- The Washington Times - Thursday, December 31, 2009

A decade that began with fears of a Y2K “crisis” - now a laughable memory - has ended with a year of upheaval, in which Americans came together but their institutions fell apart and money woes pocked the nation’s political, cultural and corporate landscapes.

The past 12 months saw heightened techno- devotion with people “Tweeting” and blogging in ever-increasing numbers, even as a dizzying array of “apps” turned our cell phones into mobile cyber-offices.

We lost pop icon Michael Jackson - improbably - to an administered drug overdose, Senate lion Edward M. Kennedy to cancer and a sizable chunk of the U.S. auto industry to a declining economy and manufacturing sector gone abroad.

We discovered an unlikely songbird in matronly but gifted Susan Boyle and some of the star luster came off the youthful President Obama, whose popularity sank to a low point even as his party pushed its health plan - the latest in a series of big-spending bills - through the Senate. Whether it was Congress’ spending or our paychecks shrinking (or ceasing) - money woes made our world go around.

“If anything was the key driver of consumer attitudes and behavior this year, it was the economy,” said Ann Mack, the director of trend-spotting for the New York ad agency JWT, in describing the year in review.

“People were so anxious around the state of the economy and how that was going to affect them directly. They reacted accordingly, cutting back whenever possible. They traded down; they chose quality over quantity.”

In making tough choices, many consumers, she said, took the time to read the fine print.

“Over the past year, people put more time and energy into finding good values. Whether it was learning the ins and outs of nutrition, the environment or ethical business practices, consumers have more information available to them, thanks to another trend - maximum disclosure,” Ms. Mack said.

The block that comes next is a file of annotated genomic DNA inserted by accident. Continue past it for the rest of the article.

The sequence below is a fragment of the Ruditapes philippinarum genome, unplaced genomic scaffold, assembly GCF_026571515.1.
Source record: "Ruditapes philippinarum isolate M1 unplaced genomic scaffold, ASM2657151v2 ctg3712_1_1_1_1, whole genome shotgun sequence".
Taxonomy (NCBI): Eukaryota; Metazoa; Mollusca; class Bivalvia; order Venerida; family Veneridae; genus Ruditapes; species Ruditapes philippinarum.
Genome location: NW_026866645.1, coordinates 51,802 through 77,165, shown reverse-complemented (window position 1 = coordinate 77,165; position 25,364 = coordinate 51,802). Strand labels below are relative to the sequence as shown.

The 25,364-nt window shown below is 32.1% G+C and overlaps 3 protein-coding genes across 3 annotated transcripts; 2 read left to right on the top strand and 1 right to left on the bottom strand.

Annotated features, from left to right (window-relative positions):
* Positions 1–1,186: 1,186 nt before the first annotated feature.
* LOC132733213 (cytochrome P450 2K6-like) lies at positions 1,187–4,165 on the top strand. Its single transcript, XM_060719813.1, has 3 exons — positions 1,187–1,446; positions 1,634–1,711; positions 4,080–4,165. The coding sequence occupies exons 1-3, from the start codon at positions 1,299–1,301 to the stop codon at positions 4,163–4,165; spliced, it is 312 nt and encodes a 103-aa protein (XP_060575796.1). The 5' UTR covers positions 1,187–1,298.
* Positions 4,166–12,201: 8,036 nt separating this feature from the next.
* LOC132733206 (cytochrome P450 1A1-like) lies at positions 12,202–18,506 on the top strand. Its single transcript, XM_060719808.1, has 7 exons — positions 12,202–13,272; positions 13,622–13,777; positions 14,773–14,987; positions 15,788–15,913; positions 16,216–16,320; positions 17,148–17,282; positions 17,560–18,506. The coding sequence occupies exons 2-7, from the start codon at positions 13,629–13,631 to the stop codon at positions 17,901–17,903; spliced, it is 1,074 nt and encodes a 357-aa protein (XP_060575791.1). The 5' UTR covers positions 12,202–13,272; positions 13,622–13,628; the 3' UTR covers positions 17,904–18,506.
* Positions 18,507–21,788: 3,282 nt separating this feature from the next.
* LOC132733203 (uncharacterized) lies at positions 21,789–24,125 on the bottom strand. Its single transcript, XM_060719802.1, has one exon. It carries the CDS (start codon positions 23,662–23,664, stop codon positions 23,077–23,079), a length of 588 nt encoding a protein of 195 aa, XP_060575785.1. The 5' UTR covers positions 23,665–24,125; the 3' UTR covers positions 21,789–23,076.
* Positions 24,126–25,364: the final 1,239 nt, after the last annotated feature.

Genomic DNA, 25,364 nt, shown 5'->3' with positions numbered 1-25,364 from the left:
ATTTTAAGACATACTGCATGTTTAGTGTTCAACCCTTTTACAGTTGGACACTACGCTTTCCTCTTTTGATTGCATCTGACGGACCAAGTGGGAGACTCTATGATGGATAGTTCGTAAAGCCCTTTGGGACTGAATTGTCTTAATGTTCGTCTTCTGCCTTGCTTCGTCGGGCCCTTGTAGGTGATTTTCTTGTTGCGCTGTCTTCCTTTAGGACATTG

“Not only have [we] seen consumers seeking better information, but brands are being more transparent than ever before in response … from caloric counts on menus to carbon footprints and sourcing. Consumers are getting wise and wanting to know more.”

Even as we opened our eyes to values and issues, we embraced reality television more than ever with TV shows like “John & Kate Plus 8,” “Tool Academy” and “Project Runway” capturing our can’t-turn-away-from-an-accident fancy. We liked watching people dancing, losing weight and building houses for the needy.

But some wannabe celebrities got more than the proverbial 15 minutes of fame and that often was not a good thing, said William McKeen, a University of Florida professor who studies the intersection of media and popular culture.

“This is the year when publicity-seeking imbeciles were so delirious in their pursuit of undeserved fame that they freely gave up their privacy and self-respect to humiliate themselves in front of millions on reality TV. I’m thinking of the balloon boy and the state dinner crashers,” Mr. McKeen said of unlikely 2009 newsmakers.

“They achieved their goal. They did become famous. In the process, they revealed themselves to be tools of monstrous proportions, but as long as they were on television, they didn’t care.

“Everyone wants to be famous and society has come to regard fame as a birthright,” he said with some disgust. “The only question has to do with timing. Nobody wants to earn it by curing cancer or fixing the economy or exploring new frontiers of space.”

Nextpert.com President David Post, a trends authority, notes that amid the bankruptcies and corporate meltdown, 2009 marked the rise of the virtual world and its increasing importance along with the power of new “apps” or computer applications that he predicts will evolve to change the way people live their lives.